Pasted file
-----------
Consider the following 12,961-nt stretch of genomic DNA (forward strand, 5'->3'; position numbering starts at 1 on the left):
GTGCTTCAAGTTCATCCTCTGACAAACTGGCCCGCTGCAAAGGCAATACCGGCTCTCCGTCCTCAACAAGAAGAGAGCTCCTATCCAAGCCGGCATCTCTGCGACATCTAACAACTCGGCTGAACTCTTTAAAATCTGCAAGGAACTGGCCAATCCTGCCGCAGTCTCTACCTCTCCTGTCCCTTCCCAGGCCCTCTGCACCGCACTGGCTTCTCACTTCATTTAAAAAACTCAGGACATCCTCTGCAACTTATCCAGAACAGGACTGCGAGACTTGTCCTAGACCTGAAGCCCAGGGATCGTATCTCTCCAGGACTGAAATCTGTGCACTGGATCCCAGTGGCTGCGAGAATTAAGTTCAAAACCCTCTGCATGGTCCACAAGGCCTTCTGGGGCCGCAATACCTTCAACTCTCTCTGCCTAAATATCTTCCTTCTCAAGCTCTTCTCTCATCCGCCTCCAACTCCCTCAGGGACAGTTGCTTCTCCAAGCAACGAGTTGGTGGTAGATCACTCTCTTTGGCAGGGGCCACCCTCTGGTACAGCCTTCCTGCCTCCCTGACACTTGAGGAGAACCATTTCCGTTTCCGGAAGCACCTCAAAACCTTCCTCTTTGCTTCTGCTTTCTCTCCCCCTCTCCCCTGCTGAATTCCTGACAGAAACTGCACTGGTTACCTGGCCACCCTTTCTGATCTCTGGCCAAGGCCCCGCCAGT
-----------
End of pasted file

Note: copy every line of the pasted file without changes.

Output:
Consider the following 12,961-nt stretch of genomic DNA (forward strand, 5'->3'; position numbering starts at 1 on the left):
GTGCTTCAAGTTCATCCTCTGACAAACTGGCCCGCTGCAAAGGCAATACCGGCTCTCCGTCCTCAACAAGAAGAGAGCTCCTATCCAAGCCGGCATCTCTGCGACATCTAACAACTCGGCTGAACTCTTTAAAATCTGCAAGGAACTGGCCAATCCTGCCGCAGTCTCTACCTCTCCTGTCCCTTCCCAGGCCCTCTGCACCGCACTGGCTTCTCACTTCATTTAAAAAACTCAGGACATCCTCTGCAACTTATCCAGAACAGGACTGCGAGACTTGTCCTAGACCTGAAGCCCAGGGATCGTATCTCTCCAGGACTGAAATCTGTGCACTGGATCCCAGTGGCTGCGAGAATTAAGTTCAAAACCCTCTGCATGGTCCACAAGGCCTTCTGGGGCCGCAATACCTTCAACTCTCTCTGCCTAAATATCTTCCTTCTCAAGCTCTTCTCTCATCCGCCTCCAACTCCCTCAGGGACAGTTGCTTCTCCAAGCAACGAGTTGGTGGTAGATCACTCTCTTTGGCAGGGGCCACCCTCTGGTACAGCCTTCCTGCCTCCCTGACACTTGAGGAGAACCATTTCCGTTTCCGGAAGCACCTCAAAACCTTCCTCTTTGCTTCTGCTTTCTCTCCCCCTCTCCCCTGCTGAATTCCTGACAGAAACTGCACTGGTTACCTGGCCACCCTTTCTGATCTCTGGCCAAGGCCCCGCCAGT